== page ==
The American Surgeon General published the first federal government report linking smoking and ill health 50 years ago. The report also demanded that the American government take best suited remedial action to minimize the damage brought on by smoking.
Since then the portion of Americans who light up has fallen from 42% to 18% and then in some states the portion of regular smokers can almost be counted in single figures. Similar reductions have occurred elsewhere. Up to 50 % the united kingdom population smoked in 1974. Now, under a quarter do. The figures around australia are even healthier.
This is extremely good news because smoking causes a variety of diseases and it is the main cause of preventable deaths in many countries. Indeed, smoking might have killed up to 100m folks the 20th century as well as the World Health Organisation estimates the figure for your modern day might be a mind-boggling 1 billion.
About fifty years ago another significant “smoking related” event happened: the initial electronic cigarette was patented. It was a product that produced vapour from tobacco without combustion. For most decades “vaping” remained a minority activity. But in the last few years these not-quite-so newfangled nicotine delivery devices have become rather popular. And concern continues to be raised over their use and particularly uptake among younger people. While figures from Ash advise a negligible variety of wax vape pen, a recently available US-based study found that the proportion of middle and high school students in the usa who had ever used an e-cigarette a lot more than doubled between 2011-2012. Some analysts have even predicted that vaping may become very popular than smoking in a decade.
Modern e-cigarettes are battery-powered devices that vaporise nicotine for inhalation. They normally include a cartridge containing liquid nicotine and a heating element made to produce an aerosol. Many also have flavourings like menthol – a well known fact which has been criticised on the grounds that flavourings may make e-cigarettes more desirable to children.
Although vaping (and passive vaping) could well be safer than smoking (and passive smoking) a number of toxicological analyses have demostrated that e-cigarettes contain many dangerous chemicals. The good thing is that e-cigarettes are primarily utilized by people as a popular smoking cessation aid. But it’s far from clear how effective e-cigarettes are in helping individuals to stop smoking in the long term. More worryingly, some studies have shown that several “never smokers” have tried vaping. This really is of particular concern because e-cigarettes could work as a “gateway drug” to conventional cigarettes.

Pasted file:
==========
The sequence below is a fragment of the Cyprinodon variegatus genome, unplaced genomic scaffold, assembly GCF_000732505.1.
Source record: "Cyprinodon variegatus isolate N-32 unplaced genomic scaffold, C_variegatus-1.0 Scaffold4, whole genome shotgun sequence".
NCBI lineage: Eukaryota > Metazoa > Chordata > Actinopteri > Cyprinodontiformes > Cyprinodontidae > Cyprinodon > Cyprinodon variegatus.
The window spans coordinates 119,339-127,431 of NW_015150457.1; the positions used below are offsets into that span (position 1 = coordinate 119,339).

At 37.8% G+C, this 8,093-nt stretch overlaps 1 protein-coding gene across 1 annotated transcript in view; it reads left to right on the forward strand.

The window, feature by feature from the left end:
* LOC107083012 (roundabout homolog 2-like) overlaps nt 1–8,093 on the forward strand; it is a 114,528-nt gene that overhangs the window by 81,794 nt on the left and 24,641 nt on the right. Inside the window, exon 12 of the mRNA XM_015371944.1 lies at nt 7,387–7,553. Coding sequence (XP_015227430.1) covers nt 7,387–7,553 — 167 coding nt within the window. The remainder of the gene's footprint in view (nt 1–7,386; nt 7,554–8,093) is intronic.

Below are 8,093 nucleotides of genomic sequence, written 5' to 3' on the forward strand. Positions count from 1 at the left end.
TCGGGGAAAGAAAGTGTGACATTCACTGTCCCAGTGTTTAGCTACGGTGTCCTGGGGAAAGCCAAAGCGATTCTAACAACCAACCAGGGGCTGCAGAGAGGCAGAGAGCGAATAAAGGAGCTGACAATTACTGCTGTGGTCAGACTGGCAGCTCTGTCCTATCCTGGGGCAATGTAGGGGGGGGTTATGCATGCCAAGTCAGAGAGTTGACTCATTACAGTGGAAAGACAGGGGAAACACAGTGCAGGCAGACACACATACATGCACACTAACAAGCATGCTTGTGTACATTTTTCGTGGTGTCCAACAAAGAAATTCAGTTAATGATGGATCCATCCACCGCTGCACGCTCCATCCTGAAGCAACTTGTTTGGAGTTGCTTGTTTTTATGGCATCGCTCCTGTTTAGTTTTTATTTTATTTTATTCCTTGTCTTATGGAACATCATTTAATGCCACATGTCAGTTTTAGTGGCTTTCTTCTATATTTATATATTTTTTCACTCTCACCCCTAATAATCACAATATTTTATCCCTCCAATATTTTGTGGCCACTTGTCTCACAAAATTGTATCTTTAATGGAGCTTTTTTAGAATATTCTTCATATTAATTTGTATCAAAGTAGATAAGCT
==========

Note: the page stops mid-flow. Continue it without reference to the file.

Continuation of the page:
The relative absence of evidence concerning the safety, effectiveness and ultimate impact of e-cigarettes has triggered the adoption of radically different approaches to the import, production, sale, distribution and advertising of such devices. Some countries, such as Argentina, effectively prohibited them. But most jurisdictions allow e-cigarettes to become sold and consumed subject to varying levels of regulation. The EU, for example, has brought a fairly hard line, however it is unclear at this time what impact these new rules may have.
Ethically speaking, it could seem smart to be wary. E-cigarettes may well not represent a modern day Trojan horse, however the recent interest shown by tobacco companies in these devices should give us all pause for thought. This does not always mean that vaping ought to be entirely proscribed. Quite apart from the proven fact that our liberty rights dictate otherwise, there is, as noted above, good reason to believe that e-cigarettes are less dangerous than regular cigarettes so the net effect on health (and longevity) may well htkcbf positive.
But given the serious risk that vaping might re-glamourise smoking, especially amongst the young, a cautious regulatory approach is warranted. This ought to include a ban on the sale of e-cigarettes to children along with a The Big Apple-style ban on vaping in public areas indoor spaces and private offices. In addition, it seems eminently sensible to set up regulations to ensure that the marketing of e-cigarettes is restricted to current smokers.
Many will complain this too many restrictions on the sale and consumption is going to be counter-productive. Some experts have even claimed that quality control regulation is, more or less, all that is required, which vaping may make smoking redundant. But this method seems overly lax. All things considered, there’s (usually) no vapour without fire.